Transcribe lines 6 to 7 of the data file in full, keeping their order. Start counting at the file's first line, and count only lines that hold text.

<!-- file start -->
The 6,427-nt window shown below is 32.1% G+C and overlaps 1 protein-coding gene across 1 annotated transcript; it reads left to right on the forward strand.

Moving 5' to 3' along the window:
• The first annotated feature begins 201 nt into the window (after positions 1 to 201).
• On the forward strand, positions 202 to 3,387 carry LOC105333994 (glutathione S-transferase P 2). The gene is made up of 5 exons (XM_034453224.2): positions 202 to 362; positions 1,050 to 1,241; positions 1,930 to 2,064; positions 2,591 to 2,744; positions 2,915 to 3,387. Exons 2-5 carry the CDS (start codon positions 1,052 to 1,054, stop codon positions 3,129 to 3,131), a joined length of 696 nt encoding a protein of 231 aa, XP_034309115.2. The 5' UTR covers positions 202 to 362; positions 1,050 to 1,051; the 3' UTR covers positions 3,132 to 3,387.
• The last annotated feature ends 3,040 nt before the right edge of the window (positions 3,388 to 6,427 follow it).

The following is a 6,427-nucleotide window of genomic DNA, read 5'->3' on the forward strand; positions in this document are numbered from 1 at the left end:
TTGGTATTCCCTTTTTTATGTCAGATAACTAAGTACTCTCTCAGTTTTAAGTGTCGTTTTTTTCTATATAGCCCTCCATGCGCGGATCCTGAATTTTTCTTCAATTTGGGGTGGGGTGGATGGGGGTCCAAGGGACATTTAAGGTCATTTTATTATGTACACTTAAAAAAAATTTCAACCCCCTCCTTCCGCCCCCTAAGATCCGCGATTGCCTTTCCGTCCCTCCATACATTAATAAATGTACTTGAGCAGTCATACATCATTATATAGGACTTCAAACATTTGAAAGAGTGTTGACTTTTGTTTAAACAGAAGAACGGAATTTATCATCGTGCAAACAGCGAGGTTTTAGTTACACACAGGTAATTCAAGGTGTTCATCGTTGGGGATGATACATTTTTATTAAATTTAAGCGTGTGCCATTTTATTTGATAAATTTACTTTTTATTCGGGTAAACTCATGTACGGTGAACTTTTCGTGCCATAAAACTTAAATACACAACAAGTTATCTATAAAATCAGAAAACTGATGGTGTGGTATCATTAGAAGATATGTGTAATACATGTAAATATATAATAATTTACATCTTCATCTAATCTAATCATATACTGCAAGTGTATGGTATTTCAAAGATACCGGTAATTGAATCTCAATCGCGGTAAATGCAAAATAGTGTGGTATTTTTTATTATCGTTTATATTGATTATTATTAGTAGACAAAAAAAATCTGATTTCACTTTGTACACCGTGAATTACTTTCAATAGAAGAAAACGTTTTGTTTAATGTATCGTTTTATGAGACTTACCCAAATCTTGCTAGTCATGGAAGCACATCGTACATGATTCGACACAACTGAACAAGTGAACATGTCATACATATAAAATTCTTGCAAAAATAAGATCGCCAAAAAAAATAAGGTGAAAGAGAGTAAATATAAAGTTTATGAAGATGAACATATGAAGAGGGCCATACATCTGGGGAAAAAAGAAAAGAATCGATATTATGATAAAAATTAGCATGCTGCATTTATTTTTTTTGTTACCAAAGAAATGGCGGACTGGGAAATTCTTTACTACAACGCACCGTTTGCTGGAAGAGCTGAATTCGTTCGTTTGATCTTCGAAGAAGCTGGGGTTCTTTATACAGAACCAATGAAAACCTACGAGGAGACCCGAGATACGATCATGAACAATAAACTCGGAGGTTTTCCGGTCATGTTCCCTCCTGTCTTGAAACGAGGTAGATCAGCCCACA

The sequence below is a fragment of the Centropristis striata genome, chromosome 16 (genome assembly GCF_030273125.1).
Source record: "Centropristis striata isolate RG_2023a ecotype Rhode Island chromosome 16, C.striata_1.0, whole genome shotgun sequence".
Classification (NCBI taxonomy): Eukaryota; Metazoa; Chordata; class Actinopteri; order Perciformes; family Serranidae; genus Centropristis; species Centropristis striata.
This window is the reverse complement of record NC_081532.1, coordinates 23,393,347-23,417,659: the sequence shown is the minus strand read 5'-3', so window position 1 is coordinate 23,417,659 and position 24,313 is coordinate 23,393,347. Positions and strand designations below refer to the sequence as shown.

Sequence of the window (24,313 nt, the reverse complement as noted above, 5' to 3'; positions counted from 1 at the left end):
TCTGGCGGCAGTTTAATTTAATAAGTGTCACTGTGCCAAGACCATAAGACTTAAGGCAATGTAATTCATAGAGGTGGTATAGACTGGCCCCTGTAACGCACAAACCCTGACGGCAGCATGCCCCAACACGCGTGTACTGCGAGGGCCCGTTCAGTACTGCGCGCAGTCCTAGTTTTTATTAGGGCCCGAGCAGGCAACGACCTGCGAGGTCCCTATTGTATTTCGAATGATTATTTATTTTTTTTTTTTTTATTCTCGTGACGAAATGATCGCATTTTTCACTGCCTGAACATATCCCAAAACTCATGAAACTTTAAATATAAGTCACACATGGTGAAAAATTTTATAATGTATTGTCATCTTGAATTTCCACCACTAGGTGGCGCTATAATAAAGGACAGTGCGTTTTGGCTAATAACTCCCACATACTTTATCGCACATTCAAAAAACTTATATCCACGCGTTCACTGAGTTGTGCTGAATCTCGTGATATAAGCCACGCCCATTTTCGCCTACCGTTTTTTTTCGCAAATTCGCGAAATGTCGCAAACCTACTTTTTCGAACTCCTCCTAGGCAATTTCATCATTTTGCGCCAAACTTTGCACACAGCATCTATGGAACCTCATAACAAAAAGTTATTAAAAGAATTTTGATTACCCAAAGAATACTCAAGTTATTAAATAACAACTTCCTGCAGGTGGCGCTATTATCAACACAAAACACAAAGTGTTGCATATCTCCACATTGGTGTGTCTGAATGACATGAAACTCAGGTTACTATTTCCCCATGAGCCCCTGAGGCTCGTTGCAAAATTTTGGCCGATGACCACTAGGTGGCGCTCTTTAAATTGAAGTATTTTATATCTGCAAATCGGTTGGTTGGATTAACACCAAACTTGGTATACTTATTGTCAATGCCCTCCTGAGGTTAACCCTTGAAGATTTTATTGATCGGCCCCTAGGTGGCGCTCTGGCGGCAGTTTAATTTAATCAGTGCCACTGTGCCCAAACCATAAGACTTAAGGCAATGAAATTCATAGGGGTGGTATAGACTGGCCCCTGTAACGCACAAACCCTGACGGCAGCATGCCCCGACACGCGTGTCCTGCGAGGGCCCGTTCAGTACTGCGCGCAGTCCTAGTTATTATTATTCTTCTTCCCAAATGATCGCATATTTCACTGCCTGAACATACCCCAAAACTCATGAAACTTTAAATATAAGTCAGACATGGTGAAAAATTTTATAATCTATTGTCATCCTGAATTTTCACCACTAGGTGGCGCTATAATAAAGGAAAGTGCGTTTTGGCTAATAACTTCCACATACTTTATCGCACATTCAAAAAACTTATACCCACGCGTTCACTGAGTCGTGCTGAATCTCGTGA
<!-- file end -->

The following is a 6,427-nucleotide window of genomic DNA, read 5'->3' on the forward strand; positions in this document are numbered from 1 at the left end:
TTGGTATTCCCTTTTTTATGTCAGATAACTAAGTACTCTCTCAGTTTTAAGTGTCGTTTTTTTCTATATAGCCCTCCATGCGCGGATCCTGAATTTTTCTTCAATTTGGGGTGGGGTGGATGGGGGTCCAAGGGACATTTAAGGTCATTTTATTATGTACACTTAAAAAAAATTTCAACCCCCTCCTTCCGCCCCCTAAGATCCGCGATTGCCTTTCCGTCCCTCCATACATTAATAAATGTACTTGAGCAGTCATACATCATTATATAGGACTTCAAACATTTGAAAGAGTGTTGACTTTTGTTTAAACAGAAGAACGGAATTTATCATCGTGCAAACAGCGAGGTTTTAGTTACACACAGGTAATTCAAGGTGTTCATCGTTGGGGATGATACATTTTTATTAAATTTAAGCGTGTGCCATTTTATTTGATAAATTTACTTTTTATTCGGGTAAACTCATGTACGGTGAACTTTTCGTGCCATAAAACTTAAATACACAACAAGTTATCTATAAAATCAGAAAACTGATGGTGTGGTATCATTAGAAGATATGTGTAATACATGTAAATATATAATAATTTACATCTTCATCTAATCTAATCATATACTGCAAGTGTATGGTATTTCAAAGATACCGGTAATTGAATCTCAATCGCGGTAAATGCAAAATAGTGTGGTATTTTTTATTATCGTTTATATTGATTATTATTAGTAGACAAAAAAAATCTGATTTCACTTTGTACACCGTGAATTACTTTCAATAGAAGAAAACGTTTTGTTTAATGTATCGTTTTATGAGACTTACCCAAATCTTGCTAGTCATGGAAGCACATCGTACATGATTCGACACAACTGAACAAGTGAACATGTCATACATATAAAATTCTTGCAAAAATAAGATCGCCAAAAAAAATAAGGTGAAAGAGAGTAAATATAAAGTTTATGAAGATGAACATATGAAGAGGGCCATACATCTGGGGAAAAAAGAAAAGAATCGATATTATGATAAAAATTAGCATGCTGCATTTATTTTTTTTGTTACCAAAGAAATGGCGGACTGGGAAATTCTTTACTACAACGCACCGTTTGCTGGAAGAGCTGAATTCGTTCGTTTGATCTTCGAAGAAGCTGGGGTTCTTTATACAGAACCAATGAAAACCTACGAGGAGACCCGAGATACGATCATGAACAATAAACTCGGAGGTTTTCCGGTCATGTTCCCTCCTGTCTTGAAACGAGGTAGATCAGCCCACA